The groceries code adjudicator (GCA) has been given the power to fine supermarkets 1% of their annual UK turnover for unfair practices when dealing with suppliers.
For the biggest retailers, fines could run into the hundreds of millions of pounds as a result.
The GCA will be able to fine a retailer if it breaches the groceries supply code of practice – legislation that outlines what the UK’s 10 biggest retailers are and are not allowed to do when dealing with their direct suppliers.
In recent weeks there had been mounting criticism from dairy farmers and the wider farming industry that the GCA lacked teeth and scope to deal with the powers of the supermarkets and the pressures on indirect suppliers.
The move will be welcomed by incumbent GCA, Christine Tacon, who has been waiting a year for the Department for Business, Innovation and Skills to decide the level of fines she could impose.
She had previously said that while she had been given the power to fine retailers, she had not been given an upper limit and therefore was, in effect, unable to impose fines.
Reacting to the news, Ms Tacon said:
“This is an important part of the armoury available to me in carrying out the remit to ensure compliance with the Code and the maximum fine is large enough to act as a significant deterrent to any retailer who might contemplate breaching the Code.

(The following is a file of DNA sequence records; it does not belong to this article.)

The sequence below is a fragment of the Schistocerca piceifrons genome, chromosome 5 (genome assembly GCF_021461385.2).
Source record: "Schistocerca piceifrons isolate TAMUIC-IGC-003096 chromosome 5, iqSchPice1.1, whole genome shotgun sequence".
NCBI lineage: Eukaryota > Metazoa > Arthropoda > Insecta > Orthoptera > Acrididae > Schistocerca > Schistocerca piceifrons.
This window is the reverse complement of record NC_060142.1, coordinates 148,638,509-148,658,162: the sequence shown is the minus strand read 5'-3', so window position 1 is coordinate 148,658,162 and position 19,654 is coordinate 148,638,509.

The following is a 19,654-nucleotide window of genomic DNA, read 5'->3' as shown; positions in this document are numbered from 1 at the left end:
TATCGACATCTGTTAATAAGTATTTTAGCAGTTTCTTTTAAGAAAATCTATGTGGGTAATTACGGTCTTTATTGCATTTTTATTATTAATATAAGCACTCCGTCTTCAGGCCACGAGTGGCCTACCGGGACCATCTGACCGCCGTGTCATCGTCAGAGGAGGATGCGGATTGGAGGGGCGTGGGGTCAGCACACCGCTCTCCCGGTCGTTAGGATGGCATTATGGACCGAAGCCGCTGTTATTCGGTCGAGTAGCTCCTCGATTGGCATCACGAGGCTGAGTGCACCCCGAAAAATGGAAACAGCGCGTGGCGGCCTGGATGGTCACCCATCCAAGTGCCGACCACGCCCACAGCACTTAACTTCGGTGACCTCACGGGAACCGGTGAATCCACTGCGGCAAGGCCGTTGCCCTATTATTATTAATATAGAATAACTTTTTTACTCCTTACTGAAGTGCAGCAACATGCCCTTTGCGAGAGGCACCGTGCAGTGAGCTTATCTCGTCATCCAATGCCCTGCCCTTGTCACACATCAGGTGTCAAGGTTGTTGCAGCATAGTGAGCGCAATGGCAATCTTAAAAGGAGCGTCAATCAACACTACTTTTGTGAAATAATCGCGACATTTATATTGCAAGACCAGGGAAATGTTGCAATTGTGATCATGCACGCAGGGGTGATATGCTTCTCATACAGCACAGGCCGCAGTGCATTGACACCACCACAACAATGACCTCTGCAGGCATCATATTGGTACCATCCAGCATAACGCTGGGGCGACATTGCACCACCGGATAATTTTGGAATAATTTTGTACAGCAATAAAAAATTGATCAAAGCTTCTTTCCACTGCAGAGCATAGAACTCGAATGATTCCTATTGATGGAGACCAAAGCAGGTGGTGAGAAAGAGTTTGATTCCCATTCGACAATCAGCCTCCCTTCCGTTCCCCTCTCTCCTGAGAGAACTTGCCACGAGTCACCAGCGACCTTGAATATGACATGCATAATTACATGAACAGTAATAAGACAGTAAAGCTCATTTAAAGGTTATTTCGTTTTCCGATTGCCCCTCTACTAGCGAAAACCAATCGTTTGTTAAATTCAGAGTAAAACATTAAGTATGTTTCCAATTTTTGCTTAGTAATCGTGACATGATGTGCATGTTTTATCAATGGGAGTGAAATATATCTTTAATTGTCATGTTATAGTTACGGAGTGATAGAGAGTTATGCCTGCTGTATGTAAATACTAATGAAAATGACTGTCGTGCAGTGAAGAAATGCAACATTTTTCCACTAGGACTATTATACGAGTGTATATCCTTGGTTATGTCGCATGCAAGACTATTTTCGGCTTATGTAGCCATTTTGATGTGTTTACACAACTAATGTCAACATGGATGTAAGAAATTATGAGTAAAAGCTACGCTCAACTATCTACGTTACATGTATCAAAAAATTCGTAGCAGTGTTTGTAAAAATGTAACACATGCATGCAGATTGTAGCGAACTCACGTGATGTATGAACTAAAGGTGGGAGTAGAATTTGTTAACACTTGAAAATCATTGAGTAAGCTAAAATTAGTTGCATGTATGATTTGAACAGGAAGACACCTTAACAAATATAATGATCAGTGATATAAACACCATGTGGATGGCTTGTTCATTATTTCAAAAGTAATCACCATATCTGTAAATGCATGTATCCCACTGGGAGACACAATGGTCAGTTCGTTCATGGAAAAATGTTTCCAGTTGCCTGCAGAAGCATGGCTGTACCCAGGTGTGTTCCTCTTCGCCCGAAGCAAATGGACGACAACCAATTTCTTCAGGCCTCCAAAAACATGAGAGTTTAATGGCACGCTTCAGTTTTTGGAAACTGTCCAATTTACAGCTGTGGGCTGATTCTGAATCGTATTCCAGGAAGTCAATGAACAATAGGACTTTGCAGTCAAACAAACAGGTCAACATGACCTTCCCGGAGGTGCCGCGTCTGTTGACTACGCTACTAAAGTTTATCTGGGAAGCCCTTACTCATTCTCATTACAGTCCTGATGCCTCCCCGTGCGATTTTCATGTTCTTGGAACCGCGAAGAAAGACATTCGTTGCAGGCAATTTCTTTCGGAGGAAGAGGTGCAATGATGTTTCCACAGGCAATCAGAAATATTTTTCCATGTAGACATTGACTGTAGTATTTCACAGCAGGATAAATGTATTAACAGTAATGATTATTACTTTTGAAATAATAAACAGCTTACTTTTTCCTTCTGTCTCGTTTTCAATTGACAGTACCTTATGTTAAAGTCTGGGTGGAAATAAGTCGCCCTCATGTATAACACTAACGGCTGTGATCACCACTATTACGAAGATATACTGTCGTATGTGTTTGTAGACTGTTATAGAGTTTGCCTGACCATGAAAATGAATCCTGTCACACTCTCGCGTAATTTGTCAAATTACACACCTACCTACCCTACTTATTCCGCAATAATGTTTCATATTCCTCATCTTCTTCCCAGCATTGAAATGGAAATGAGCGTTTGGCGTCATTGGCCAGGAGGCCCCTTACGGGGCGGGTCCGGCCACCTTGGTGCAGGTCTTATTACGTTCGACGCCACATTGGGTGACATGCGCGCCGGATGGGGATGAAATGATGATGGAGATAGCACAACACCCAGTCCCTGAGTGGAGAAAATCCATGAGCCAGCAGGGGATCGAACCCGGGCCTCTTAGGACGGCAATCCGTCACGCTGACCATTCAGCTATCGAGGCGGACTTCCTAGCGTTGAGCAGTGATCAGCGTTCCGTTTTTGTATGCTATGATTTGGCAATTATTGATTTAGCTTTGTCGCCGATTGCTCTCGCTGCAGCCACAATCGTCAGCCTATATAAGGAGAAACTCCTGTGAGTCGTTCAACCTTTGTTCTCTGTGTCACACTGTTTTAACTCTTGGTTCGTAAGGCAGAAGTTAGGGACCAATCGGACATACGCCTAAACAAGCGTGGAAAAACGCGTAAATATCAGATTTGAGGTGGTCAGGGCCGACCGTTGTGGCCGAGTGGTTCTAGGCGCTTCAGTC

Supermarkets may now think harder about how they deal with their direct suppliers, but most farmers, as indirect suppliers, will still not be covered by her remit.
NFU food chain adviser Tom Lander said:
“While this is good news for those with a direct relationship with retailers, conversations must now begin on how the grocery code can be extended further up the supply chain.
“We need to ensure more farmers are protected from unfair trading practices, which strip value out of the supply chain, affecting both producers and consumers.”
Recognition of the limited remit of the GCA appeared to be absent from business secretary Vince Cable’s comments today.
He said: “I created the GCA to ensure a fair deal for those who supply goods to supermarkets such as farmers and small businesses.
“I am pleased today (29 January) to be giving the adjudicator the final element in a set of powers that will give this new body all the tools it needs to succeed in this challenging and important role.”
No investigations have so far been launched by the GCA because Ms Tacon said she has not received enough evidence from suppliers coming forward. She is also legally prevented from actively looking for evidence.